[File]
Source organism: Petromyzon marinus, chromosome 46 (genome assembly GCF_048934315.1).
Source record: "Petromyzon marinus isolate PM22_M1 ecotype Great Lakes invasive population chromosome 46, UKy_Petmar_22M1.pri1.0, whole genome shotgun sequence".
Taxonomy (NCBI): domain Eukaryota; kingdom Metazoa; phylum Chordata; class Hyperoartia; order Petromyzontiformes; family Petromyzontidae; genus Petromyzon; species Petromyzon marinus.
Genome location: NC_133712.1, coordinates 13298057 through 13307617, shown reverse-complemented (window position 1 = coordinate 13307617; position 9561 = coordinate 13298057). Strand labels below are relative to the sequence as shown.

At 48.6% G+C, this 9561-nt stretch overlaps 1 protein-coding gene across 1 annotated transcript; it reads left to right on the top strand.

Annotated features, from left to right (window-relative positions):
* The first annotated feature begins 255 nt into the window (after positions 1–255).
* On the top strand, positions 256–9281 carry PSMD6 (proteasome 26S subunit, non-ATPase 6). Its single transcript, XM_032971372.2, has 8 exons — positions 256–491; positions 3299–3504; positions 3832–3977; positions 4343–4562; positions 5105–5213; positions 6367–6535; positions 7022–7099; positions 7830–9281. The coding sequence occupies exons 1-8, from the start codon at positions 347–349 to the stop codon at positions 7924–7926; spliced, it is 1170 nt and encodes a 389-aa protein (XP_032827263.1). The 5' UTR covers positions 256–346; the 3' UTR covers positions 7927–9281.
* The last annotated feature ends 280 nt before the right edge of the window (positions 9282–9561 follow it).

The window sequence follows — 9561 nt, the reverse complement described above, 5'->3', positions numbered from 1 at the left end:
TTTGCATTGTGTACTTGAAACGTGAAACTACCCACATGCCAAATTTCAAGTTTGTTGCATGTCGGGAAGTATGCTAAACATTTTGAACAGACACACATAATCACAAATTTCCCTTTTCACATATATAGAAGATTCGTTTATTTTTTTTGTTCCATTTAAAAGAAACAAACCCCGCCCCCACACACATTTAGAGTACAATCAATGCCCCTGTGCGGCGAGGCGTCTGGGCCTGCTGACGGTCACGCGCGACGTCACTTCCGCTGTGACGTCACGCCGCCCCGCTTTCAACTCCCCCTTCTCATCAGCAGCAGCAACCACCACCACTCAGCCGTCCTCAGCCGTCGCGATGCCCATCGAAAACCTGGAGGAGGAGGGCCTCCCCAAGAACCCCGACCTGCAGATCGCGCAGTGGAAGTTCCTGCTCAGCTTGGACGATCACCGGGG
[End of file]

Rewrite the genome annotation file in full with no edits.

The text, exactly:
Source organism: Petromyzon marinus, chromosome 46 (genome assembly GCF_048934315.1).
Source record: "Petromyzon marinus isolate PM22_M1 ecotype Great Lakes invasive population chromosome 46, UKy_Petmar_22M1.pri1.0, whole genome shotgun sequence".
Taxonomy (NCBI): domain Eukaryota; kingdom Metazoa; phylum Chordata; class Hyperoartia; order Petromyzontiformes; family Petromyzontidae; genus Petromyzon; species Petromyzon marinus.
Genome location: NC_133712.1, coordinates 13298057 through 13307617, shown reverse-complemented (window position 1 = coordinate 13307617; position 9561 = coordinate 13298057). Strand labels below are relative to the sequence as shown.

At 48.6% G+C, this 9561-nt stretch overlaps 1 protein-coding gene across 1 annotated transcript; it reads left to right on the top strand.

Annotated features, from left to right (window-relative positions):
* The first annotated feature begins 255 nt into the window (after positions 1–255).
* On the top strand, positions 256–9281 carry PSMD6 (proteasome 26S subunit, non-ATPase 6). Its single transcript, XM_032971372.2, has 8 exons — positions 256–491; positions 3299–3504; positions 3832–3977; positions 4343–4562; positions 5105–5213; positions 6367–6535; positions 7022–7099; positions 7830–9281. The coding sequence occupies exons 1-8, from the start codon at positions 347–349 to the stop codon at positions 7924–7926; spliced, it is 1170 nt and encodes a 389-aa protein (XP_032827263.1). The 5' UTR covers positions 256–346; the 3' UTR covers positions 7927–9281.
* The last annotated feature ends 280 nt before the right edge of the window (positions 9282–9561 follow it).

The window sequence follows — 9561 nt, the reverse complement described above, 5'->3', positions numbered from 1 at the left end:
TTTGCATTGTGTACTTGAAACGTGAAACTACCCACATGCCAAATTTCAAGTTTGTTGCATGTCGGGAAGTATGCTAAACATTTTGAACAGACACACATAATCACAAATTTCCCTTTTCACATATATAGAAGATTCGTTTATTTTTTTTGTTCCATTTAAAAGAAACAAACCCCGCCCCCACACACATTTAGAGTACAATCAATGCCCCTGTGCGGCGAGGCGTCTGGGCCTGCTGACGGTCACGCGCGACGTCACTTCCGCTGTGACGTCACGCCGCCCCGCTTTCAACTCCCCCTTCTCATCAGCAGCAGCAACCACCACCACTCAGCCGTCCTCAGCCGTCGCGATGCCCATCGAAAACCTGGAGGAGGAGGGCCTCCCCAAGAACCCCGACCTGCAGATCGCGCAGTGGAAGTTCCTGCTCAGCTTGGACGATCACCGGGG